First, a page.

This blog post is offered as a public service. There are times when life seems altogether too grim – and at times like those, it’s always helpful to be able to look at some other poor blighter’s lot and say to oneself “hey ho – it could be worse after all…”.
New reaches us of a piece of research fieldwork from 2007, in which two ecologists diligently monitored the deposit of otter faeces along a 28km stretch of Polish river-bank. Among their findings:
- removing otter poo from sections of the river-bank prompted the otters to raise their “drop rate” there by about 50%, at the expense, so to speak, of other sections of the river-bank;
- replacing one otter’s poo with another’s did not prompt the original donor to retaliate with an increased drop rate.
At one level, that second finding is just interesting; if otter poo is used as a territorial marker, one might think that finding the markers left by a possible rival would unleash an escalating otter poo fight. Not a pleasant thought. However, at another level, it’s worth considering the practicalities of this degree of… hands-on specialisation.
The researchers were obviously knowledgeable enough to distinguish different otters’ leavings, and dedicated enough to collect and re-distribute them manually.
As I say, every now and then it does one good to know that someone else is probably having a more miserable time than oneself.
Although I have used the technical term “otter poo” here, generalists may be interested to know that the English term “spraints” is also correct when referring to the poo of large wild mammals such as deer and otters. This term comes from the French word “épreintes” – a word which they reserve exclusively to refer to otter poo, partly in recognition of its unique and characteristic odour: ‘a not unpleasant blend of mead and dried fish’. Not unpleasant, one supposes, if you are fond of a bit of dried fish chased down with mead. Bon appetit. I should perhaps qualify that last quotation by mentioning that it was from the zoology website of a Belgian university.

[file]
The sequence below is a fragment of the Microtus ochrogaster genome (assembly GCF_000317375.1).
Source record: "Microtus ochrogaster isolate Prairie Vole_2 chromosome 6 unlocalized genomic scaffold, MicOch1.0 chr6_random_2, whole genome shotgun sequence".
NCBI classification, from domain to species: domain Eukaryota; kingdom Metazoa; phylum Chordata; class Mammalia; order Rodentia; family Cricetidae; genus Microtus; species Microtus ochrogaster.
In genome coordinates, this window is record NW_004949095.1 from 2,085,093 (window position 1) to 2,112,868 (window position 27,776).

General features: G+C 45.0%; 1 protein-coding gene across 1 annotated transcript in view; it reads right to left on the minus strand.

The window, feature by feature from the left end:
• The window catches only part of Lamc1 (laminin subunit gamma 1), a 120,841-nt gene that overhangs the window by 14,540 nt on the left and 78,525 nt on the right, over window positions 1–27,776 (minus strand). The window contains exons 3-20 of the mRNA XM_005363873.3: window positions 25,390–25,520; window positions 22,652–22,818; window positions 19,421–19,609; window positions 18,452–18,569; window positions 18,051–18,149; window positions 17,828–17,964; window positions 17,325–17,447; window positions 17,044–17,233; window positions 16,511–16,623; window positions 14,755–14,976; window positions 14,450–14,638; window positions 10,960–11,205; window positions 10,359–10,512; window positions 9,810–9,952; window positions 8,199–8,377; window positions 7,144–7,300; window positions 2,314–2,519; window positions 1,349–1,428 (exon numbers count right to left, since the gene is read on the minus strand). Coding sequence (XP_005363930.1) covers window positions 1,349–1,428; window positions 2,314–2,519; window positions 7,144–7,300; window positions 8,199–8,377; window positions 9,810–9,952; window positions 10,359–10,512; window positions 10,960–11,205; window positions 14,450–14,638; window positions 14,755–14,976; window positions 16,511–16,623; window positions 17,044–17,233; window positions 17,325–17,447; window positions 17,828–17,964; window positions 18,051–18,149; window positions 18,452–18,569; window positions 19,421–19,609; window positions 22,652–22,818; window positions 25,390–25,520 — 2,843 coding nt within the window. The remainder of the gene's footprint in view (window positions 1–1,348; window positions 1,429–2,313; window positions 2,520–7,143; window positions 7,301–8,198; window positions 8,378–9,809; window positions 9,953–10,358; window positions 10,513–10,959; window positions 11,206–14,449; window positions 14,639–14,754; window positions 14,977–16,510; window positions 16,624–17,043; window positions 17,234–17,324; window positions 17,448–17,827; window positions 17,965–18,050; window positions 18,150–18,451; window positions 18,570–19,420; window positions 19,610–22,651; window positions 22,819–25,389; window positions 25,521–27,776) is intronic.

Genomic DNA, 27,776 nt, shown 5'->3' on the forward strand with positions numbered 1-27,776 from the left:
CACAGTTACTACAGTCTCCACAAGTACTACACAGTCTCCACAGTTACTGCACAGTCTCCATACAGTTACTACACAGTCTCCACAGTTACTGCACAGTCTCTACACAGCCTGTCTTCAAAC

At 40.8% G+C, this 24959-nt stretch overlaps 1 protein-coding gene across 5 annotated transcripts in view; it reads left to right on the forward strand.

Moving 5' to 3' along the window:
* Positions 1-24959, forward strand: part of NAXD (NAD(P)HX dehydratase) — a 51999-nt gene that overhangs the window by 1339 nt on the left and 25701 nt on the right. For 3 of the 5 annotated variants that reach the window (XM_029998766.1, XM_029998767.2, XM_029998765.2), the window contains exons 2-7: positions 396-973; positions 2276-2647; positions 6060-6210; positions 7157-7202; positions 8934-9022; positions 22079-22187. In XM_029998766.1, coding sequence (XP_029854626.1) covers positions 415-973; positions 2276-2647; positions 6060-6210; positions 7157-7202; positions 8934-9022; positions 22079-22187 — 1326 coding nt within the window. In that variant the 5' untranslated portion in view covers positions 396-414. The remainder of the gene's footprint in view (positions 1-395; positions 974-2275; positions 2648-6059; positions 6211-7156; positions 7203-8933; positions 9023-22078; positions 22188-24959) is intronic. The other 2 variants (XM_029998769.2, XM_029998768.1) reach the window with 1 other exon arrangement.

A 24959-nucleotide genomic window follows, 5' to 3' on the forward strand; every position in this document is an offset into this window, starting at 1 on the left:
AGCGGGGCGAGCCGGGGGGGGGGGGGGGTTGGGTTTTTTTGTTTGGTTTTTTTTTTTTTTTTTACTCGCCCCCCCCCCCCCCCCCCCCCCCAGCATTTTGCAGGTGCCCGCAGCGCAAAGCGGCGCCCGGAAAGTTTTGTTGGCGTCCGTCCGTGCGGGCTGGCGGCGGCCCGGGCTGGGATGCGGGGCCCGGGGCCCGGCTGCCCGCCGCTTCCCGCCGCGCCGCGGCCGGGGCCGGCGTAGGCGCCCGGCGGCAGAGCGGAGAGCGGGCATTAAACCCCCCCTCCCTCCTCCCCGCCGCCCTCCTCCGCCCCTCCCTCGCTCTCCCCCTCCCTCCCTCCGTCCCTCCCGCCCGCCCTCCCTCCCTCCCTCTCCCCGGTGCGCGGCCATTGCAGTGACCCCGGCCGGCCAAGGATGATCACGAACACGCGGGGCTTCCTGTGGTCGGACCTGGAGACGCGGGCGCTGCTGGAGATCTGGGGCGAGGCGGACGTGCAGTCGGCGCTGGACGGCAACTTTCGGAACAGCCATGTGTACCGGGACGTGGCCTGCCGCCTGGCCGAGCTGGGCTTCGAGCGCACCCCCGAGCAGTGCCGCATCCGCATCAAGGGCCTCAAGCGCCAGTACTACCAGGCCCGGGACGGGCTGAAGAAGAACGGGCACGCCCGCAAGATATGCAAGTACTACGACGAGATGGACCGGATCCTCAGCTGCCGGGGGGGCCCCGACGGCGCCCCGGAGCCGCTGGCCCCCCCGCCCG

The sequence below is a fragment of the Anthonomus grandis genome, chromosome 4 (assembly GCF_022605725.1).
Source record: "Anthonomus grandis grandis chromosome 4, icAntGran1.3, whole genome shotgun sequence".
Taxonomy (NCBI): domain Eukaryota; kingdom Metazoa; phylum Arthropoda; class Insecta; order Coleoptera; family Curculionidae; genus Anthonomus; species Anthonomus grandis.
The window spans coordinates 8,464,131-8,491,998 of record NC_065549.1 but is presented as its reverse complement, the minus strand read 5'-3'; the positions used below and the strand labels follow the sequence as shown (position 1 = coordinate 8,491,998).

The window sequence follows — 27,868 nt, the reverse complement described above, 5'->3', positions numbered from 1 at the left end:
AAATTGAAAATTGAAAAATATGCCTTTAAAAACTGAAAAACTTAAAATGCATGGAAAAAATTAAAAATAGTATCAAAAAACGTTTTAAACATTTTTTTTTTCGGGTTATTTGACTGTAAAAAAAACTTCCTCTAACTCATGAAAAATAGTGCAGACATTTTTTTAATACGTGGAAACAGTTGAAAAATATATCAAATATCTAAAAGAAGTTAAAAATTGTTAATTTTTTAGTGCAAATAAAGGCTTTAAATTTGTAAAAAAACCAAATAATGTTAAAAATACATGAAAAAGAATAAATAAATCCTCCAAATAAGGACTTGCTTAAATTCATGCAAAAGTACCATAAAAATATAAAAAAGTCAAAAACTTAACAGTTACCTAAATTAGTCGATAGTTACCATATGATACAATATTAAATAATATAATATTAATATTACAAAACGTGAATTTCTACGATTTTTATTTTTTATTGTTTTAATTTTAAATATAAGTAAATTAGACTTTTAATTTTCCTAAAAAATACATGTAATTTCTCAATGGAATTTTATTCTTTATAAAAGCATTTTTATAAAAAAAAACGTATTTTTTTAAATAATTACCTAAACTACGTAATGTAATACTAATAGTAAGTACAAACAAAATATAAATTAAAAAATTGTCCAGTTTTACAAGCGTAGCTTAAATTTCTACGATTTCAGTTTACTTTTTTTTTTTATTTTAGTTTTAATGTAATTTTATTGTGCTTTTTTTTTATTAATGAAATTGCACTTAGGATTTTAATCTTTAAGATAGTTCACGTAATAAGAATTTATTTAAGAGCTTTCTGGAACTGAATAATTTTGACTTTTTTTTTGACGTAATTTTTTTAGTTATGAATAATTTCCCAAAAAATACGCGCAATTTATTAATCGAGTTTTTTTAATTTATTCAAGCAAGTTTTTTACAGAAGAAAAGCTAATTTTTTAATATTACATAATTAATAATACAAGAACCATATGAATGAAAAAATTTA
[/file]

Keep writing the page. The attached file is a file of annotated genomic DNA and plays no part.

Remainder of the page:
The prosaic old Anglo-Saxons didn’t waste much time or vocabulary on excrement, indiscriminately applying those safe old fallbacks, “dung” or “sh*t”, regardless of the precise species concerned – presumably because, by that stage in the digestive process, they didn’t think the distinction was worth drawing. The Francophones, on the other hand, invest in a whole taxonomy of turds, including crottes (dog/cat), bouzes (cow), bombes (horse), fiante (bird), etron (among others) for humans … and probably others I have, thankfully, never had cause to discover.